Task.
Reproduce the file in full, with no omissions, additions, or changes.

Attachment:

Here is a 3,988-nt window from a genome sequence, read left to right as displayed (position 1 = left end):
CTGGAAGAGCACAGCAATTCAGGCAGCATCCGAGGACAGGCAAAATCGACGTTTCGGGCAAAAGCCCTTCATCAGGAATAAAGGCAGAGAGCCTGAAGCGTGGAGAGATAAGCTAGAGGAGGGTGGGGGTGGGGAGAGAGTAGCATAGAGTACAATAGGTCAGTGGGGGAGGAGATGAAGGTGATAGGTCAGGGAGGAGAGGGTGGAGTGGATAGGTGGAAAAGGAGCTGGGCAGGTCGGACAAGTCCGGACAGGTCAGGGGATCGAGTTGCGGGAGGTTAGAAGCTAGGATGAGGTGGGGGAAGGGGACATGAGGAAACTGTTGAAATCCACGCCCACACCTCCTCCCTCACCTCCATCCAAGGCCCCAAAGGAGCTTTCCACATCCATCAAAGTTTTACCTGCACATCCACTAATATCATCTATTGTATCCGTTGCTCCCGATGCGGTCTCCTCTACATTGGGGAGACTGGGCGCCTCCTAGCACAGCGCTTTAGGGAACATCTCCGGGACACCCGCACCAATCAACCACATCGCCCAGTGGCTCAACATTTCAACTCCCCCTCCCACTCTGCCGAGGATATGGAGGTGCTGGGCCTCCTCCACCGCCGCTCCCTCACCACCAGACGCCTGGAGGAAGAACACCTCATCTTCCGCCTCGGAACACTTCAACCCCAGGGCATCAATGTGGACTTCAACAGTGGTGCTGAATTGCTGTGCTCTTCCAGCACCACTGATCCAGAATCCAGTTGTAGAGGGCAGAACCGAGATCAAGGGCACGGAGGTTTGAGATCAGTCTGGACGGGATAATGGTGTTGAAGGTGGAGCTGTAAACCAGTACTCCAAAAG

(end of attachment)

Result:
Here is a 3,988-nt window from a genome sequence, read left to right as displayed (position 1 = left end):
CTGGAAGAGCACAGCAATTCAGGCAGCATCCGAGGACAGGCAAAATCGACGTTTCGGGCAAAAGCCCTTCATCAGGAATAAAGGCAGAGAGCCTGAAGCGTGGAGAGATAAGCTAGAGGAGGGTGGGGGTGGGGAGAGAGTAGCATAGAGTACAATAGGTCAGTGGGGGAGGAGATGAAGGTGATAGGTCAGGGAGGAGAGGGTGGAGTGGATAGGTGGAAAAGGAGCTGGGCAGGTCGGACAAGTCCGGACAGGTCAGGGGATCGAGTTGCGGGAGGTTAGAAGCTAGGATGAGGTGGGGGAAGGGGACATGAGGAAACTGTTGAAATCCACGCCCACACCTCCTCCCTCACCTCCATCCAAGGCCCCAAAGGAGCTTTCCACATCCATCAAAGTTTTACCTGCACATCCACTAATATCATCTATTGTATCCGTTGCTCCCGATGCGGTCTCCTCTACATTGGGGAGACTGGGCGCCTCCTAGCACAGCGCTTTAGGGAACATCTCCGGGACACCCGCACCAATCAACCACATCGCCCAGTGGCTCAACATTTCAACTCCCCCTCCCACTCTGCCGAGGATATGGAGGTGCTGGGCCTCCTCCACCGCCGCTCCCTCACCACCAGACGCCTGGAGGAAGAACACCTCATCTTCCGCCTCGGAACACTTCAACCCCAGGGCATCAATGTGGACTTCAACAGTGGTGCTGAATTGCTGTGCTCTTCCAGCACCACTGATCCAGAATCCAGTTGTAGAGGGCAGAACCGAGATCAAGGGCACGGAGGTTTGAGATCAGTCTGGACGGGATAATGGTGTTGAAGGTGGAGCTGTAAACCAGTACTCCAAAAG